CHICAGO — As the popularity of vaping has increased, so too has the number of disturbing reports of vaping-related respiratory illnesses.
Now a Chicago law firm is filing a class-action lawsuit alleging companies are targeting teens, in addition to causing illness, respiratory problems, even inducing seizures in some users.
Dawson Grissom always had a natural ability to run. Blessed with strong lungs and strong legs, he said he's been a runner since fifth grade.
Mom Somer Dunavan said he ran track, cross country, and even a marathon in 2018. But then she noticed the physically-fit 20-year-old started to change.
“We noticed behavior changes in him, he was angry, he was lashing out and we finally figured out he was vaping,” Dunavan said.
“Everyone was doing it," Grissom said. “It just goes down easy on your throat – and flavor also.”
Last month, he walked out of the house ready to go to work, and was on the way to his car when he suddenly found himself on the ground.
“Felt the weird thing in my head, just went down,” Grissom said. “I was kind of like frozen."
“He was completely stiff, I had no clue what was going on, he wasn’t talking,” Dunavan said.
Later, while at the hospital, Grissom had a seizure. Now he's convinced it was connected to vaping.
“There’s really no other explanation, because I’ve been healthy my whole life until I started doing that my senior year," Grissom said.
Now attorney Ken Moll is bringing a class-action lawsuit against vaping companies.
“This is a story we’re getting time and time again,” Moll said. “The class action is seeking to prevent the makers of the e-cigarettes from targeting children.”
Now 20, Anastasia Quercia said she started vaping when she was a 16-year-old high school student.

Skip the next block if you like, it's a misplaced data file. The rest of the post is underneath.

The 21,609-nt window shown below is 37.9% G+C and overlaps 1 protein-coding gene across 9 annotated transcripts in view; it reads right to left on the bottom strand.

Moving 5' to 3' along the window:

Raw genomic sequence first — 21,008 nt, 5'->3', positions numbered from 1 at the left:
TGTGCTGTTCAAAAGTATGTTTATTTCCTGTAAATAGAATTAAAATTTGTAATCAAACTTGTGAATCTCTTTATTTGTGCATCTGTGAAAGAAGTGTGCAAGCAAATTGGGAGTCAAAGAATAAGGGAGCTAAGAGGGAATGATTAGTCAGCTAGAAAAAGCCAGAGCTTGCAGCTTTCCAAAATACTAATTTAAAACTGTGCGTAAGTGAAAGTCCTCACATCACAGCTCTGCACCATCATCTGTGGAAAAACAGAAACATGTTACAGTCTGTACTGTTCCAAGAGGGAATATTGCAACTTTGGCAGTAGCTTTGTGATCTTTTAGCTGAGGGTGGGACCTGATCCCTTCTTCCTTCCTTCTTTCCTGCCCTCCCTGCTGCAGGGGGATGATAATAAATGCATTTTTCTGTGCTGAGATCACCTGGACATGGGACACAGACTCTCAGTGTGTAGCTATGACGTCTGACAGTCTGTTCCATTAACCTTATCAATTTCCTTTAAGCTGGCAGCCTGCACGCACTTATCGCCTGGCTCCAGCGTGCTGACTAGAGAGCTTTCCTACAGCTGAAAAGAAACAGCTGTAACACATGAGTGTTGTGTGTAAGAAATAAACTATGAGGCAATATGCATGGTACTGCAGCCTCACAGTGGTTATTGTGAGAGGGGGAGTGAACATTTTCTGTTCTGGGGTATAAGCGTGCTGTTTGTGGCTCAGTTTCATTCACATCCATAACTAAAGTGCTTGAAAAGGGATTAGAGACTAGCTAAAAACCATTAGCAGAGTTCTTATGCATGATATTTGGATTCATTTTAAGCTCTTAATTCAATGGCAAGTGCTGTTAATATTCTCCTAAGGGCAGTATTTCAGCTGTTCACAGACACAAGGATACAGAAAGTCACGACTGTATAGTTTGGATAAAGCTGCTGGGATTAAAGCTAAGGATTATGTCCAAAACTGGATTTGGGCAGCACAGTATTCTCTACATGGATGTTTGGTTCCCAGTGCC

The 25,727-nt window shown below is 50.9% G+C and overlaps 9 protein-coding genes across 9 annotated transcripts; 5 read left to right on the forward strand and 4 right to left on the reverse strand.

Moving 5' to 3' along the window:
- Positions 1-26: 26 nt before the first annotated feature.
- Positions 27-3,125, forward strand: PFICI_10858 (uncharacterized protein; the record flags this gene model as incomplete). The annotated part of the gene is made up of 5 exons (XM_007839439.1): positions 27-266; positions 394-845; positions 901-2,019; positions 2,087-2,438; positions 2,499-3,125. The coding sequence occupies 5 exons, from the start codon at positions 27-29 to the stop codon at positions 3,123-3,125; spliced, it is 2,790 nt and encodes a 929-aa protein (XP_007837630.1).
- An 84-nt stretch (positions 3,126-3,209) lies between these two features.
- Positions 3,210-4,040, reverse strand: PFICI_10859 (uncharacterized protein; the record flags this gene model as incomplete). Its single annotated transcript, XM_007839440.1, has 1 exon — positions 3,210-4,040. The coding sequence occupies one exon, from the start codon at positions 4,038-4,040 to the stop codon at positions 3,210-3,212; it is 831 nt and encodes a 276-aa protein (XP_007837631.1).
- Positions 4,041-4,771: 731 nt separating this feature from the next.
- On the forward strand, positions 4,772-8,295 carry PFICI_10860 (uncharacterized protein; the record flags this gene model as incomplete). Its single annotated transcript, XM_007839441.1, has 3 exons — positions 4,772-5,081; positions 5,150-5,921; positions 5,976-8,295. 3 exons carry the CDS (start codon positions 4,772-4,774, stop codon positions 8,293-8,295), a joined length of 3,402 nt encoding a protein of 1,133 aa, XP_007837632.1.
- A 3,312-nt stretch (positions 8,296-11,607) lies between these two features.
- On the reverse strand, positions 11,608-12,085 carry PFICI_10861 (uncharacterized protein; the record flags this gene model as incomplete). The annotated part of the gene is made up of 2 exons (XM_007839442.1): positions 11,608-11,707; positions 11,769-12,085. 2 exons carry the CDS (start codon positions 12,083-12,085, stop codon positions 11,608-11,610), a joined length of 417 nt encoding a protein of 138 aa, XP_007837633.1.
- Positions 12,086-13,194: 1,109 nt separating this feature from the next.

“Everyone else was doing it, they had it in school, in the bathroom, and I was like, 'I want to be a cool kid,'” Quercia said.
She said companies like Juul targeted teens with fruity flavors and bold colors. She says developed an addiction, and developed health problems.
“I have mood swings, insomnia, anger level – like when I don’t have my vape, I’ll flip the house upside down,” Quercia said.
For Dawson Grissom’s mother, the lawsuit is really about a solving a public health problem.
“How many more kids need to get sick or die? It’s not just seizures, it’s not just addictions, there’s kids getting lung problems and they’re dying, and we need to figure out why and stop it,” Dunavan said.
In a written statement, Juul says it’s working to stop underage users:
“Through shared effort, we can significantly reduce youth access to, and use of, all vapor products, including JUUL products, while at the same time ensuring that adult smokers maintain access to a product that is helping millions of them switch from combustible cigarettes — a goal we all share.”